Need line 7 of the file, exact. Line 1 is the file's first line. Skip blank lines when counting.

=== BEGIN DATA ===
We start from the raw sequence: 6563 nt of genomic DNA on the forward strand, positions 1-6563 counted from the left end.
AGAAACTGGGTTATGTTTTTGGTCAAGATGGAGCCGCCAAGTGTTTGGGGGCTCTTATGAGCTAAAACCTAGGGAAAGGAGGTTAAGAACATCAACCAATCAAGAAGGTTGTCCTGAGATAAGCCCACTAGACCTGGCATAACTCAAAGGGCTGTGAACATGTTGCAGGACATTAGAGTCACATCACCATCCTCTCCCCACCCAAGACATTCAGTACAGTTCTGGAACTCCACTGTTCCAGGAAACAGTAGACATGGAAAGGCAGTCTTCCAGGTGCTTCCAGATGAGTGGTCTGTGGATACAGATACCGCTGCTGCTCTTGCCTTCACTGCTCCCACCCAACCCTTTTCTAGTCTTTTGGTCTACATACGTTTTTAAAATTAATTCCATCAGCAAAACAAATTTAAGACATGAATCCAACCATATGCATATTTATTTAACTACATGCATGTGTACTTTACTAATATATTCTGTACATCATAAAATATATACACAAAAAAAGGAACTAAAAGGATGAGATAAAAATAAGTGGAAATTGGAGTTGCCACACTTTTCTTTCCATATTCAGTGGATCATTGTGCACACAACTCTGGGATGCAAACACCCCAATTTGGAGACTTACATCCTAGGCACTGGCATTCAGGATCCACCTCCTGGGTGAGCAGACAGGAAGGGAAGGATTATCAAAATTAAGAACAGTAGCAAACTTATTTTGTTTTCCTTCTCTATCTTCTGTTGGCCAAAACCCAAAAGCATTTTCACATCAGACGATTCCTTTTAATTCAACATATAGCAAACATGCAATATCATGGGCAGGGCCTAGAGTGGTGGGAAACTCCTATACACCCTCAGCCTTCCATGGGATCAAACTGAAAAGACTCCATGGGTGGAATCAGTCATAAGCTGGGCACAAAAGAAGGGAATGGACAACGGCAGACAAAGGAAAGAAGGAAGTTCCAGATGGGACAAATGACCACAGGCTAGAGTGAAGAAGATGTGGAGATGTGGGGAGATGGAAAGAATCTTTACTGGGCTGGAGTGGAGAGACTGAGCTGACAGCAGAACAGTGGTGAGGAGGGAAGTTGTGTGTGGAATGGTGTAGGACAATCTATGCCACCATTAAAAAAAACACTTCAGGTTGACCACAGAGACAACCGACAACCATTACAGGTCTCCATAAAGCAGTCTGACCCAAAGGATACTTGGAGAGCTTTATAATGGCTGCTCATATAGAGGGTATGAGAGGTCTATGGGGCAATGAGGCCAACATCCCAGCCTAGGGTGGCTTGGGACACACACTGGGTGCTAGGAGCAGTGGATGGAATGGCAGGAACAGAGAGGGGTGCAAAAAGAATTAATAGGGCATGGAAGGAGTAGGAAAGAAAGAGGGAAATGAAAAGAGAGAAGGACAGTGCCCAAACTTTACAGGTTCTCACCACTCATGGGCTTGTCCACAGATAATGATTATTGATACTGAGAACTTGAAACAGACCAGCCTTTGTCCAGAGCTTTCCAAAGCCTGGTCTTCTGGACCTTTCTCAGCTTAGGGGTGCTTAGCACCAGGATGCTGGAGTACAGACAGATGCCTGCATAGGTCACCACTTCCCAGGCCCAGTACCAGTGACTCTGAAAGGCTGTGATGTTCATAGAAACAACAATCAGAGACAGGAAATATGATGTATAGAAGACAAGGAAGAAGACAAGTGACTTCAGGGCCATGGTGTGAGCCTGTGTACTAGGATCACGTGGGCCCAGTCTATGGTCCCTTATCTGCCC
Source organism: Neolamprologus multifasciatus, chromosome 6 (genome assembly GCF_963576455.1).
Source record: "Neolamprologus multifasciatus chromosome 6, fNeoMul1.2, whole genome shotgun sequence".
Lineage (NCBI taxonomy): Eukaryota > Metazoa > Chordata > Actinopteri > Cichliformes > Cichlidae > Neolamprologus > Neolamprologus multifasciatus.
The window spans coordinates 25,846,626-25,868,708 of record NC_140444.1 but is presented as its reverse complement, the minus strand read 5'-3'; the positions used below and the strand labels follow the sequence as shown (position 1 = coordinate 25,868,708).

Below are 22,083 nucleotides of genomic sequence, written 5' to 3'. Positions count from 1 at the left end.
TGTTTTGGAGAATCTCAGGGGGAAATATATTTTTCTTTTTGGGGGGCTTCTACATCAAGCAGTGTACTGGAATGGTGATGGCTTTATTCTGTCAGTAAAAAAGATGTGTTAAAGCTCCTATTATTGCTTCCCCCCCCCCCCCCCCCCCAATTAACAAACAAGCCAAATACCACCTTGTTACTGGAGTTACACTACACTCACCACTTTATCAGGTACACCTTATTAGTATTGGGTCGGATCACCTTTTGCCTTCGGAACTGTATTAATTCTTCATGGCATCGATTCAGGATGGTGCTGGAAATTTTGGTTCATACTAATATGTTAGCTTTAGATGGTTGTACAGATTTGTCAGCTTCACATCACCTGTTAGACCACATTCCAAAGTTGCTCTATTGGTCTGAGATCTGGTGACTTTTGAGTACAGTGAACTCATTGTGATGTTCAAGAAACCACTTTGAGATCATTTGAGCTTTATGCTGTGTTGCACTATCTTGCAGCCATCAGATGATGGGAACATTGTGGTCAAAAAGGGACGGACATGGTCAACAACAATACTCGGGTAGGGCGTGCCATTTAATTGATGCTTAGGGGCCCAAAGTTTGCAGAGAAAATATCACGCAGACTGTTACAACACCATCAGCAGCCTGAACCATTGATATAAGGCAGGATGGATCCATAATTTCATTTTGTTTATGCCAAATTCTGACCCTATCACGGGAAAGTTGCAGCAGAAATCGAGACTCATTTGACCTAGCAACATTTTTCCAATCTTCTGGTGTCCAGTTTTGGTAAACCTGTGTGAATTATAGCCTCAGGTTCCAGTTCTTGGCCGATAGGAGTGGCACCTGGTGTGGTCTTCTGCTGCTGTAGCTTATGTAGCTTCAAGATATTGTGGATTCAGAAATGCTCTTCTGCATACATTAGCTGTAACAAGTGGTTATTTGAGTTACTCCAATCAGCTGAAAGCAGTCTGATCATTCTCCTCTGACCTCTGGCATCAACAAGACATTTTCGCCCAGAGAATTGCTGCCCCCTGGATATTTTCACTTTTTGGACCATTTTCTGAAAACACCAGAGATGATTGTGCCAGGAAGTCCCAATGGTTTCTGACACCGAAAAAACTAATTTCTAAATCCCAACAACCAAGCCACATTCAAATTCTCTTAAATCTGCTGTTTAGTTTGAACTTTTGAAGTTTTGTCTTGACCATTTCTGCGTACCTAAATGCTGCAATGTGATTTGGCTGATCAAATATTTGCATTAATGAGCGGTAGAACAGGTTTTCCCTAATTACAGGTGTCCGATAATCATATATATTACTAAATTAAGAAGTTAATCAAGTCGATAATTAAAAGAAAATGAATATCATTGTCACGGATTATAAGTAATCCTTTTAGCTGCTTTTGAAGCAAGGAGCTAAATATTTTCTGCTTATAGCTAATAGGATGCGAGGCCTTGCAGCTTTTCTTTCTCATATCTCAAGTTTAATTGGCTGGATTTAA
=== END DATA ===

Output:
Below are 22,083 nucleotides of genomic sequence, written 5' to 3'. Positions count from 1 at the left end.